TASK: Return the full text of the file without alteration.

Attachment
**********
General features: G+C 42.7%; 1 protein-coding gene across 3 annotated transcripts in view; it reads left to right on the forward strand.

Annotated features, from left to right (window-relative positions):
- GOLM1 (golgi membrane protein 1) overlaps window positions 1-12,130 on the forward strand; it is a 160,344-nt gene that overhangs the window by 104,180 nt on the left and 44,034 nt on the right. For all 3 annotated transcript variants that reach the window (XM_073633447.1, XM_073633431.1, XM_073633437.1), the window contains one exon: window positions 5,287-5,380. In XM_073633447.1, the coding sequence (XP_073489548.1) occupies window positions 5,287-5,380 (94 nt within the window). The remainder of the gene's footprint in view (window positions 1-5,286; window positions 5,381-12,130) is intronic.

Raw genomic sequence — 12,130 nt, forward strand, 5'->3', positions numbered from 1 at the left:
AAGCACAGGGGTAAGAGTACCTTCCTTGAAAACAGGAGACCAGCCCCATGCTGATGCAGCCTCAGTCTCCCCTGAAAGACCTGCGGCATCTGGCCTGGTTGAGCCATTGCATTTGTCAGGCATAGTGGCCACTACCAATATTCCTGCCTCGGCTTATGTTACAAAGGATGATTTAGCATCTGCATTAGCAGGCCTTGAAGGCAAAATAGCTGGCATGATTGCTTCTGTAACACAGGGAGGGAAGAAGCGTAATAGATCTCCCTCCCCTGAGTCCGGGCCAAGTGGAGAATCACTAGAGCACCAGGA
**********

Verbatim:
General features: G+C 42.7%; 1 protein-coding gene across 3 annotated transcripts in view; it reads left to right on the forward strand.

Annotated features, from left to right (window-relative positions):
- GOLM1 (golgi membrane protein 1) overlaps window positions 1-12,130 on the forward strand; it is a 160,344-nt gene that overhangs the window by 104,180 nt on the left and 44,034 nt on the right. For all 3 annotated transcript variants that reach the window (XM_073633447.1, XM_073633431.1, XM_073633437.1), the window contains one exon: window positions 5,287-5,380. In XM_073633447.1, the coding sequence (XP_073489548.1) occupies window positions 5,287-5,380 (94 nt within the window). The remainder of the gene's footprint in view (window positions 1-5,286; window positions 5,381-12,130) is intronic.

Raw genomic sequence — 12,130 nt, forward strand, 5'->3', positions numbered from 1 at the left:
AAGCACAGGGGTAAGAGTACCTTCCTTGAAAACAGGAGACCAGCCCCATGCTGATGCAGCCTCAGTCTCCCCTGAAAGACCTGCGGCATCTGGCCTGGTTGAGCCATTGCATTTGTCAGGCATAGTGGCCACTACCAATATTCCTGCCTCGGCTTATGTTACAAAGGATGATTTAGCATCTGCATTAGCAGGCCTTGAAGGCAAAATAGCTGGCATGATTGCTTCTGTAACACAGGGAGGGAAGAAGCGTAATAGATCTCCCTCCCCTGAGTCCGGGCCAAGTGGAGAATCACTAGAGCACCAGGA